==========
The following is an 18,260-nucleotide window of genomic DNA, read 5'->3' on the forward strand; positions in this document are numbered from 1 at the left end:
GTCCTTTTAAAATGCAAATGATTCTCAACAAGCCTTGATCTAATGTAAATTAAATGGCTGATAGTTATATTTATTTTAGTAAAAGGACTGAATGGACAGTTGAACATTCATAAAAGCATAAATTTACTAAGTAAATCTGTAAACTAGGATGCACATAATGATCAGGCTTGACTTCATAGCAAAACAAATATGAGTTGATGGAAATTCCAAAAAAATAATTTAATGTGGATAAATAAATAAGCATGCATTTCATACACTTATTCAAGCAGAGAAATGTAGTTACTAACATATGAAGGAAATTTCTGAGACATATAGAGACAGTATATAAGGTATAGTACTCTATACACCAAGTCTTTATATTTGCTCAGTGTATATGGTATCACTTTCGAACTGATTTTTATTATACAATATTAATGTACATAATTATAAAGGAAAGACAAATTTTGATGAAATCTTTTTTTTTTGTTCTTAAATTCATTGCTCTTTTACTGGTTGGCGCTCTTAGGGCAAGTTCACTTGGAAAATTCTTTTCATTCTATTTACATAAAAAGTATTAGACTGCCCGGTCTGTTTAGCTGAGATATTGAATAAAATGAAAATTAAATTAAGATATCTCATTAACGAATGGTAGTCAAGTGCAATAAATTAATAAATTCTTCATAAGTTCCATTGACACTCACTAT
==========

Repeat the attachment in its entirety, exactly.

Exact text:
The following is an 18,260-nucleotide window of genomic DNA, read 5'->3' on the forward strand; positions in this document are numbered from 1 at the left end:
GTCCTTTTAAAATGCAAATGATTCTCAACAAGCCTTGATCTAATGTAAATTAAATGGCTGATAGTTATATTTATTTTAGTAAAAGGACTGAATGGACAGTTGAACATTCATAAAAGCATAAATTTACTAAGTAAATCTGTAAACTAGGATGCACATAATGATCAGGCTTGACTTCATAGCAAAACAAATATGAGTTGATGGAAATTCCAAAAAAATAATTTAATGTGGATAAATAAATAAGCATGCATTTCATACACTTATTCAAGCAGAGAAATGTAGTTACTAACATATGAAGGAAATTTCTGAGACATATAGAGACAGTATATAAGGTATAGTACTCTATACACCAAGTCTTTATATTTGCTCAGTGTATATGGTATCACTTTCGAACTGATTTTTATTATACAATATTAATGTACATAATTATAAAGGAAAGACAAATTTTGATGAAATCTTTTTTTTTTGTTCTTAAATTCATTGCTCTTTTACTGGTTGGCGCTCTTAGGGCAAGTTCACTTGGAAAATTCTTTTCATTCTATTTACATAAAAAGTATTAGACTGCCCGGTCTGTTTAGCTGAGATATTGAATAAAATGAAAATTAAATTAAGATATCTCATTAACGAATGGTAGTCAAGTGCAATAAATTAATAAATTCTTCATAAGTTCCATTGACACTCACTAT